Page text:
Repost from ABlawg: Status of Women Deputy Minister Visits the University of Calgary

This is a repost of University of Calgary Professor Jennifer Koshan’s recently published wishlist of matters for the new provincial Status of Women Ministry (together with the Ministry of Justice) to address.

A suggestion of key interest to us is that the Alberta Human Rights Act “be amended to protect against discrimination on the basis of social condition or social disadvantage.” Social condition is a term which, while lacking a universally shared and understood meaning, generally refers to a person’s social position or class and, where added to human rights legislation as a prohibited ground, is intended to address the social stigma associated with being poor. The Ontario Human Rights Commission has published a good primer on the issue of adding social condition to human rights legislation, available here.

All of the clients we serve at the ECLC are poor, and a high percentage of them experience discrimination because of their poverty. Being poor usually means more than just lacking economic resources–it means having inadequate social and cultural resources as well, and it often means being denied the ability to enforce one’s basic human and legal rights.

Extending human rights protection (for example, in residential tenancies, employment, or services customarily available to the public) to those of us experiencing discrimination because of our social condition would send a strong message—to everyone—that we are all equally valuable, regardless of our social position, class, English grammar, what we do for a living, or where we sleep at night.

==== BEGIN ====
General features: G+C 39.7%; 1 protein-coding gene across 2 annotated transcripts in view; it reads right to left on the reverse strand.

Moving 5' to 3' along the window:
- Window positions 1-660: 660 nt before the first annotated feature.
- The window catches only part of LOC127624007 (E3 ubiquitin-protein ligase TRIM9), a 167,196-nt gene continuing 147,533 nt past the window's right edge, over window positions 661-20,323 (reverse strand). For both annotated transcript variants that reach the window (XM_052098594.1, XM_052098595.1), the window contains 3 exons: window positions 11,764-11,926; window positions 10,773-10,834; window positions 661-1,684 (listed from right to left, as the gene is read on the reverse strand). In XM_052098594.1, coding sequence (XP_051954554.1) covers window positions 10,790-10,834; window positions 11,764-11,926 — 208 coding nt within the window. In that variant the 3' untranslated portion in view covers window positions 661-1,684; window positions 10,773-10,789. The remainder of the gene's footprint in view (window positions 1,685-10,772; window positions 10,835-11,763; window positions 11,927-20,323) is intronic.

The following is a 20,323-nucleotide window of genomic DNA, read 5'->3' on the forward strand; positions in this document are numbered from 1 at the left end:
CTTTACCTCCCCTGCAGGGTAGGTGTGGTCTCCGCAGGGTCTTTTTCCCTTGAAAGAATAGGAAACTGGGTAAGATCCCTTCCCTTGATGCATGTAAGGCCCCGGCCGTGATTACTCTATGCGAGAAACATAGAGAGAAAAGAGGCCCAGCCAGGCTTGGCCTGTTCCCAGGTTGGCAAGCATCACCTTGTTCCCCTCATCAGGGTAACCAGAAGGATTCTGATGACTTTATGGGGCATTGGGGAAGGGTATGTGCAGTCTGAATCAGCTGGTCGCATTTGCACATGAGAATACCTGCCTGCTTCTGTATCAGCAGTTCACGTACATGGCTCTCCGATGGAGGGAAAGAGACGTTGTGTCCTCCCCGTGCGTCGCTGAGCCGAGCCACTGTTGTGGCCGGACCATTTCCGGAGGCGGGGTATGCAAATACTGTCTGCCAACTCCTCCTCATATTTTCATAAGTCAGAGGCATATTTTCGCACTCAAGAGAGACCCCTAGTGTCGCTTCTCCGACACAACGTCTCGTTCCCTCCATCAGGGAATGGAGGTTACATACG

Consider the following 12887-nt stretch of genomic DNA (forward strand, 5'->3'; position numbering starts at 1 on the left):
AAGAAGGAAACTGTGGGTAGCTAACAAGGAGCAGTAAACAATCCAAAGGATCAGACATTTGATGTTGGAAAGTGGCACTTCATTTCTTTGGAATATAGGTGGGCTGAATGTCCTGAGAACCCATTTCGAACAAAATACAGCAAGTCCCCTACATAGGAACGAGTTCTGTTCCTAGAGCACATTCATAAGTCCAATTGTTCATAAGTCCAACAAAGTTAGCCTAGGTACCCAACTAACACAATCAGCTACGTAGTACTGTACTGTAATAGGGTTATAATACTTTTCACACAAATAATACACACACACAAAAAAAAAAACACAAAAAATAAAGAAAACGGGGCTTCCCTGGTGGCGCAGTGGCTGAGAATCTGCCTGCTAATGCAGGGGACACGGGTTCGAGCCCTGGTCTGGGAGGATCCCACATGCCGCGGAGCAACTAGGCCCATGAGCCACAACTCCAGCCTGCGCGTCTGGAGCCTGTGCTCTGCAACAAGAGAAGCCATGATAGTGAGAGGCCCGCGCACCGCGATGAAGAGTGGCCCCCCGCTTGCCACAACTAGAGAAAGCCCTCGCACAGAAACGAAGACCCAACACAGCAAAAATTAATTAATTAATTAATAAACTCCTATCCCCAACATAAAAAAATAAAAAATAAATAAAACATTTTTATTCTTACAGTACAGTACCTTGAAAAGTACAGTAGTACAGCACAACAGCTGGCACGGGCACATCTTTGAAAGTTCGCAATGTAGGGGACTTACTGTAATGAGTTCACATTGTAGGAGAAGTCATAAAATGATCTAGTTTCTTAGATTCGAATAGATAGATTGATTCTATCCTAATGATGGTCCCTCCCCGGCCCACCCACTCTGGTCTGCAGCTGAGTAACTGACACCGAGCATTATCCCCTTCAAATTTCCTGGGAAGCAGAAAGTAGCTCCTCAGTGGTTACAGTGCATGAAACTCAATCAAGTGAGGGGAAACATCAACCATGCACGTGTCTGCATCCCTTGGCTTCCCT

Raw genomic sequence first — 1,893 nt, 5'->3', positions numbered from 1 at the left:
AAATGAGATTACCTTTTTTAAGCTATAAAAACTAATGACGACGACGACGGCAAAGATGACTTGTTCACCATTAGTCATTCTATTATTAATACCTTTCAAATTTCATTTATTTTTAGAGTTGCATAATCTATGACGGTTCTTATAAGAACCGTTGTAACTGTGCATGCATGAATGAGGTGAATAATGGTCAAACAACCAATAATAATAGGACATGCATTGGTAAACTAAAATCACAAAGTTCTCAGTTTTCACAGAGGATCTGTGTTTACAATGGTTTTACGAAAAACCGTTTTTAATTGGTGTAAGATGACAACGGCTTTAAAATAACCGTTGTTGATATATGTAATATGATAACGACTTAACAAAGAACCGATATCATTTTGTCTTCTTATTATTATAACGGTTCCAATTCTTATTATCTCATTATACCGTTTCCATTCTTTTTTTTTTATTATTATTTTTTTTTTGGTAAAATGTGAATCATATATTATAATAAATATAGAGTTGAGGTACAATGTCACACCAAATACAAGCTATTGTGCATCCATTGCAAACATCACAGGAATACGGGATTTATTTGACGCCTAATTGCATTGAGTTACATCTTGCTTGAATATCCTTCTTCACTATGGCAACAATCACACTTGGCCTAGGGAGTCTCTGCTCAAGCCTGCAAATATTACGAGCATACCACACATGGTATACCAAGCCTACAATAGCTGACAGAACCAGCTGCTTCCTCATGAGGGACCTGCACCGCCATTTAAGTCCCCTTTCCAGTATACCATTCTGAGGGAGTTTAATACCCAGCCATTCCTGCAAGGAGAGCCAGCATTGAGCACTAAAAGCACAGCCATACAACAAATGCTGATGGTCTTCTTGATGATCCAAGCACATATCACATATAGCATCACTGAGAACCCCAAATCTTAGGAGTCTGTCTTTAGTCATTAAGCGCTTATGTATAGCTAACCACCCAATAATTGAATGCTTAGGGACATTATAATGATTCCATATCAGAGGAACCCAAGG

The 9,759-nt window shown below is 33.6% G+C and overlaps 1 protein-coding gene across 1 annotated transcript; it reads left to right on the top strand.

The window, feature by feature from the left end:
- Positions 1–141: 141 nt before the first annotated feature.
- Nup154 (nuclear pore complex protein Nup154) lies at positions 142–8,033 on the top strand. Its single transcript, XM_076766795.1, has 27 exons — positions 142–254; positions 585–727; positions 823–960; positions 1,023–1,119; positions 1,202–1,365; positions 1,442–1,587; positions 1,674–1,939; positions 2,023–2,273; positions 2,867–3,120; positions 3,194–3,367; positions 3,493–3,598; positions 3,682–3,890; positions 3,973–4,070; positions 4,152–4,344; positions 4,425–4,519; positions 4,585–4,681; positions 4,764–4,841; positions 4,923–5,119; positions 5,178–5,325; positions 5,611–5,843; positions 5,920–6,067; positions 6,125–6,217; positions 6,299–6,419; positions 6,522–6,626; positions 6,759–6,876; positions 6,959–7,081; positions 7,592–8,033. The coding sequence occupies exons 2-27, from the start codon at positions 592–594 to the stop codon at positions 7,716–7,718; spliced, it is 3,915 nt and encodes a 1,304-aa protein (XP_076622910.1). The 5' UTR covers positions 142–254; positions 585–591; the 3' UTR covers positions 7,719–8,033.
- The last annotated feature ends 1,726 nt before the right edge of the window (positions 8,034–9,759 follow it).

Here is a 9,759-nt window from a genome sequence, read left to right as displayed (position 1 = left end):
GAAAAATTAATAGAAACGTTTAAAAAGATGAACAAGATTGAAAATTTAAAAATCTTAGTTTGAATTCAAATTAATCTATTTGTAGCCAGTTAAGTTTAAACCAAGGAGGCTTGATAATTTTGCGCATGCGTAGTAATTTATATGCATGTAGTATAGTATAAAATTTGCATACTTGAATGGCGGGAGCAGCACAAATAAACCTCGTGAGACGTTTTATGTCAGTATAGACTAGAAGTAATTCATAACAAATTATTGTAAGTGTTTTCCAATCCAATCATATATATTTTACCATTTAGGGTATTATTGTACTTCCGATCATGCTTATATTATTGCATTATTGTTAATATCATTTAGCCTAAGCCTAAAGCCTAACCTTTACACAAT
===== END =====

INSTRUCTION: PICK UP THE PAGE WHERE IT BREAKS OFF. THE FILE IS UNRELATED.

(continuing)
It would be interesting to hear the position of the Alberta Human Rights Commission on this proposed amendment, and to know what the Justice and Status of Women Ministers think about it.


About Sarah Eadie

LL.B. (U of A), M.A. (U of A), B.A. (McGill). Sarah Eadie is a staff lawyer at the Edmonton Community Legal Centre, where she is part of a team of lawyers who practice poverty law in the area of civil litigation. Prior to her work at the ECLC, Sarah worked as a criminal defence barrister. She has a strong interest in poverty law, particularly in the areas of access to justice, human rights, and employment law including the rights of migrant and temporary foreign workers.
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